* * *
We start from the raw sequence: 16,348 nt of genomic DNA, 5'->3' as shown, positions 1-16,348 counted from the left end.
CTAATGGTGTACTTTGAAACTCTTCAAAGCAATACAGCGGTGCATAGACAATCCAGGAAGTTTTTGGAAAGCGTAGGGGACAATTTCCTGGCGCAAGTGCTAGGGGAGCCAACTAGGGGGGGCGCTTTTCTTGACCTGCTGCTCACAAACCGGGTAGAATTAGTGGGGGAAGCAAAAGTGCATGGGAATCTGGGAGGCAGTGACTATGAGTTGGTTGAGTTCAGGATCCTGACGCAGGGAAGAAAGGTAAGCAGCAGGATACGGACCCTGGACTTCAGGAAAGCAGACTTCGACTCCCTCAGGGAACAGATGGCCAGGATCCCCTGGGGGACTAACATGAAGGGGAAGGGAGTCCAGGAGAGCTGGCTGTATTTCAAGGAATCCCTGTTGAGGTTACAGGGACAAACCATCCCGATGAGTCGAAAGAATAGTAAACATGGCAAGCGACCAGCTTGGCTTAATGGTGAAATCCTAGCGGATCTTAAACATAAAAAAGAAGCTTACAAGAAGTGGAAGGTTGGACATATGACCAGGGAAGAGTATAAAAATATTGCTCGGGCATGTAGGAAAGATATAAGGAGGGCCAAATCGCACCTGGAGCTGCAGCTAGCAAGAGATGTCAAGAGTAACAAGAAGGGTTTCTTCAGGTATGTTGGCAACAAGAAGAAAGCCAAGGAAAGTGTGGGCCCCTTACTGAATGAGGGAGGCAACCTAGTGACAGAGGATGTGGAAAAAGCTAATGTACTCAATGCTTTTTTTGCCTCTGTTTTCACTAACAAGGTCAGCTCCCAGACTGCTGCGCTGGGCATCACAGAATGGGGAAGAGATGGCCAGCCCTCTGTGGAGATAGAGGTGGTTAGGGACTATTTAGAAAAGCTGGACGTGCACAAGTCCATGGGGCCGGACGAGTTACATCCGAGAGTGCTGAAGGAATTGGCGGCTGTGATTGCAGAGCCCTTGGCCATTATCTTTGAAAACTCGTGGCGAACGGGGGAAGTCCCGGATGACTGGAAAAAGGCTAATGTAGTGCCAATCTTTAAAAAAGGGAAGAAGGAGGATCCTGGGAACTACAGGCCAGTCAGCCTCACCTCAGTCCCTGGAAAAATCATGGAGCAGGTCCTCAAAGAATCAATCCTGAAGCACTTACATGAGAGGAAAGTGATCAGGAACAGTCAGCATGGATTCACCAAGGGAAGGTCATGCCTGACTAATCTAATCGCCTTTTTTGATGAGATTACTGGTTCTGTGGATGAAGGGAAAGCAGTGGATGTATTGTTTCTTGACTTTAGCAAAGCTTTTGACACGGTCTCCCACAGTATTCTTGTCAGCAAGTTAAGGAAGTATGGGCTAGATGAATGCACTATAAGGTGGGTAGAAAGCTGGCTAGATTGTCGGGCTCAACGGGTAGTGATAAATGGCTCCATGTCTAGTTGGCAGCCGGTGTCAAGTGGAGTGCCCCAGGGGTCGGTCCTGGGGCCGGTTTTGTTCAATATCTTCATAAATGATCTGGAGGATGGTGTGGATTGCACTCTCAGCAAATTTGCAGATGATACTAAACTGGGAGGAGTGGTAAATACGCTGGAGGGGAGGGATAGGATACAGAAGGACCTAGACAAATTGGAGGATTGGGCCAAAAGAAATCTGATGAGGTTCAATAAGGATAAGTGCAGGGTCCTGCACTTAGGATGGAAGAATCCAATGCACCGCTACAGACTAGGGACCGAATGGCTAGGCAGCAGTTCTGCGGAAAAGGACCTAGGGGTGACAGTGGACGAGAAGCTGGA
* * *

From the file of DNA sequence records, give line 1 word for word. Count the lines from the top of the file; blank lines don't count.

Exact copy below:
We start from the raw sequence: 16,348 nt of genomic DNA, 5'->3' as shown, positions 1-16,348 counted from the left end.